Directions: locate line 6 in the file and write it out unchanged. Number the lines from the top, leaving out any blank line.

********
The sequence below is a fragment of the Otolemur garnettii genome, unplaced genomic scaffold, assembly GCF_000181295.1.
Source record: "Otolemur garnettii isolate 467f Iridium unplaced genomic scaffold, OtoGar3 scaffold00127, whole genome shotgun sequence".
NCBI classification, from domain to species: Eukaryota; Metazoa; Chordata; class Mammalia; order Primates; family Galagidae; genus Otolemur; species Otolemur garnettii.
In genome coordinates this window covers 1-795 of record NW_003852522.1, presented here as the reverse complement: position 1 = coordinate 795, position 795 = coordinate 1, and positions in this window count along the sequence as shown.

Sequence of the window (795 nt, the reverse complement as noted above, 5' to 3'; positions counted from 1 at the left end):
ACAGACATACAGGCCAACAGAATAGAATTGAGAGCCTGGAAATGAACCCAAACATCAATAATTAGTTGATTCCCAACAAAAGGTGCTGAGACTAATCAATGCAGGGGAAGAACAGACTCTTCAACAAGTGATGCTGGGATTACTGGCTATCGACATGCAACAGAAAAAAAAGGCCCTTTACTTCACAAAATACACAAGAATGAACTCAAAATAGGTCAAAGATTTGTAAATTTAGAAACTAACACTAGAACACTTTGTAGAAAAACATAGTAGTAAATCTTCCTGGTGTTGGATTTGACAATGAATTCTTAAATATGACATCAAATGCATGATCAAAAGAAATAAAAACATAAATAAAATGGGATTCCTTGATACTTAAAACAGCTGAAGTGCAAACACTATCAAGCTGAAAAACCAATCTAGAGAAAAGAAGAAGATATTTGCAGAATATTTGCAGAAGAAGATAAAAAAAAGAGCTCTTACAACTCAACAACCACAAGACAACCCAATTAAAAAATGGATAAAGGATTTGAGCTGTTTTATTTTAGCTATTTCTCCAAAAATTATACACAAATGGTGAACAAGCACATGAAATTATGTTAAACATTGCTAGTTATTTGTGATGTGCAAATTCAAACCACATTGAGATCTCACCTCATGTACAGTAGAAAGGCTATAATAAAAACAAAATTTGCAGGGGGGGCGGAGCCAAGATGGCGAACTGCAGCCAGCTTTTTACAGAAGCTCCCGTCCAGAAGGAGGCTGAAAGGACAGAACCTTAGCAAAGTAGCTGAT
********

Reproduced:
ACAGACATACAGGCCAACAGAATAGAATTGAGAGCCTGGAAATGAACCCAAACATCAATAATTAGTTGATTCCCAACAAAAGGTGCTGAGACTAATCAATGCAGGGGAAGAACAGACTCTTCAACAAGTGATGCTGGGATTACTGGCTATCGACATGCAACAGAAAAAAAAGGCCCTTTACTTCACAAAATACACAAGAATGAACTCAAAATAGGTCAAAGATTTGTAAATTTAGAAACTAACACTAGAACACTTTGTAGAAAAACATAGTAGTAAATCTTCCTGGTGTTGGATTTGACAATGAATTCTTAAATATGACATCAAATGCATGATCAAAAGAAATAAAAACATAAATAAAATGGGATTCCTTGATACTTAAAACAGCTGAAGTGCAAACACTATCAAGCTGAAAAACCAATCTAGAGAAAAGAAGAAGATATTTGCAGAATATTTGCAGAAGAAGATAAAAAAAAGAGCTCTTACAACTCAACAACCACAAGACAACCCAATTAAAAAATGGATAAAGGATTTGAGCTGTTTTATTTTAGCTATTTCTCCAAAAATTATACACAAATGGTGAACAAGCACATGAAATTATGTTAAACATTGCTAGTTATTTGTGATGTGCAAATTCAAACCACATTGAGATCTCACCTCATGTACAGTAGAAAGGCTATAATAAAAACAAAATTTGCAGGGGGGGCGGAGCCAAGATGGCGAACTGCAGCCAGCTTTTTACAGAAGCTCCCGTCCAGAAGGAGGCTGAAAGGACAGAACCTTAGCAAAGTAGCTGAT